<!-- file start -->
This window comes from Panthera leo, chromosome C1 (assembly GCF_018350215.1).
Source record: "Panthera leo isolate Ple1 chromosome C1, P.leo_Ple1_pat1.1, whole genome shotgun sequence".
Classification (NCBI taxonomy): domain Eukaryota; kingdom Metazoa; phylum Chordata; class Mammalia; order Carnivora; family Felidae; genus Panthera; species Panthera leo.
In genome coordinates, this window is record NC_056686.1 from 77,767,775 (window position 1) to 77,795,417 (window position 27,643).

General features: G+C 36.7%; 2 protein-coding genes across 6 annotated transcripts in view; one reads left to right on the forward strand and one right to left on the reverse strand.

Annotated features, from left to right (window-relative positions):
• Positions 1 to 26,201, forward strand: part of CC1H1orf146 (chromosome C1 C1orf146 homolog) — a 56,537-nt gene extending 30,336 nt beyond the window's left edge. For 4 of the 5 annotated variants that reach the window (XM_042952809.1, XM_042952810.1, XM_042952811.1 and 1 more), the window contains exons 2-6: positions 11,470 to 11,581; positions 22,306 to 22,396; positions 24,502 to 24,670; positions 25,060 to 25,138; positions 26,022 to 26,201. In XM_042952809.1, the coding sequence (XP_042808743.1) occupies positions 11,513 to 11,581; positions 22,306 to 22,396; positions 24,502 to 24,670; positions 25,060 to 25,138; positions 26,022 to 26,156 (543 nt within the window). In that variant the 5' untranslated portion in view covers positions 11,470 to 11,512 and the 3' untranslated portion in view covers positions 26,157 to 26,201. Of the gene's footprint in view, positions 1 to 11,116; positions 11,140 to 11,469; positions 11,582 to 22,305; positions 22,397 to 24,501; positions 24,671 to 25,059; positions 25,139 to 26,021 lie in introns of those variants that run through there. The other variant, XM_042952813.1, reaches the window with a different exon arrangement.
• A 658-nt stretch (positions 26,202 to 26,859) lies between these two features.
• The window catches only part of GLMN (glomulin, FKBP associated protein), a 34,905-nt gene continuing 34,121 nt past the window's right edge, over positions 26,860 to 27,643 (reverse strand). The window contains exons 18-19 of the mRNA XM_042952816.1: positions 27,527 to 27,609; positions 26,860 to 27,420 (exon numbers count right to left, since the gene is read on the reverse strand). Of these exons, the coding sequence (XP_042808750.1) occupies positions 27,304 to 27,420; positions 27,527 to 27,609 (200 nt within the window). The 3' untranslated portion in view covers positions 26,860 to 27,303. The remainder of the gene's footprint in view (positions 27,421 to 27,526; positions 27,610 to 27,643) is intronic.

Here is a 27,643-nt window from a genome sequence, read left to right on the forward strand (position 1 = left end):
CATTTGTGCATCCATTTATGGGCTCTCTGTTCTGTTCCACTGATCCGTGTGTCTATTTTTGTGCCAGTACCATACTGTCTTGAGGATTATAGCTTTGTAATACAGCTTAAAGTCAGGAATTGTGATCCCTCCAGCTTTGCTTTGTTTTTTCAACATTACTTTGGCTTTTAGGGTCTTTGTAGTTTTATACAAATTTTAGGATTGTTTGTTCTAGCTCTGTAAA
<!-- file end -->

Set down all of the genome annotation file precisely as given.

This window comes from Panthera leo, chromosome C1 (assembly GCF_018350215.1).
Source record: "Panthera leo isolate Ple1 chromosome C1, P.leo_Ple1_pat1.1, whole genome shotgun sequence".
Classification (NCBI taxonomy): domain Eukaryota; kingdom Metazoa; phylum Chordata; class Mammalia; order Carnivora; family Felidae; genus Panthera; species Panthera leo.
In genome coordinates, this window is record NC_056686.1 from 77,767,775 (window position 1) to 77,795,417 (window position 27,643).

General features: G+C 36.7%; 2 protein-coding genes across 6 annotated transcripts in view; one reads left to right on the forward strand and one right to left on the reverse strand.

Annotated features, from left to right (window-relative positions):
• Positions 1 to 26,201, forward strand: part of CC1H1orf146 (chromosome C1 C1orf146 homolog) — a 56,537-nt gene extending 30,336 nt beyond the window's left edge. For 4 of the 5 annotated variants that reach the window (XM_042952809.1, XM_042952810.1, XM_042952811.1 and 1 more), the window contains exons 2-6: positions 11,470 to 11,581; positions 22,306 to 22,396; positions 24,502 to 24,670; positions 25,060 to 25,138; positions 26,022 to 26,201. In XM_042952809.1, the coding sequence (XP_042808743.1) occupies positions 11,513 to 11,581; positions 22,306 to 22,396; positions 24,502 to 24,670; positions 25,060 to 25,138; positions 26,022 to 26,156 (543 nt within the window). In that variant the 5' untranslated portion in view covers positions 11,470 to 11,512 and the 3' untranslated portion in view covers positions 26,157 to 26,201. Of the gene's footprint in view, positions 1 to 11,116; positions 11,140 to 11,469; positions 11,582 to 22,305; positions 22,397 to 24,501; positions 24,671 to 25,059; positions 25,139 to 26,021 lie in introns of those variants that run through there. The other variant, XM_042952813.1, reaches the window with a different exon arrangement.
• A 658-nt stretch (positions 26,202 to 26,859) lies between these two features.
• The window catches only part of GLMN (glomulin, FKBP associated protein), a 34,905-nt gene continuing 34,121 nt past the window's right edge, over positions 26,860 to 27,643 (reverse strand). The window contains exons 18-19 of the mRNA XM_042952816.1: positions 27,527 to 27,609; positions 26,860 to 27,420 (exon numbers count right to left, since the gene is read on the reverse strand). Of these exons, the coding sequence (XP_042808750.1) occupies positions 27,304 to 27,420; positions 27,527 to 27,609 (200 nt within the window). The 3' untranslated portion in view covers positions 26,860 to 27,303. The remainder of the gene's footprint in view (positions 27,421 to 27,526; positions 27,610 to 27,643) is intronic.

Here is a 27,643-nt window from a genome sequence, read left to right on the forward strand (position 1 = left end):
CATTTGTGCATCCATTTATGGGCTCTCTGTTCTGTTCCACTGATCCGTGTGTCTATTTTTGTGCCAGTACCATACTGTCTTGAGGATTATAGCTTTGTAATACAGCTTAAAGTCAGGAATTGTGATCCCTCCAGCTTTGCTTTGTTTTTTCAACATTACTTTGGCTTTTAGGGTCTTTGTAGTTTTATACAAATTTTAGGATTGTTTGTTCTAGCTCTGTAAA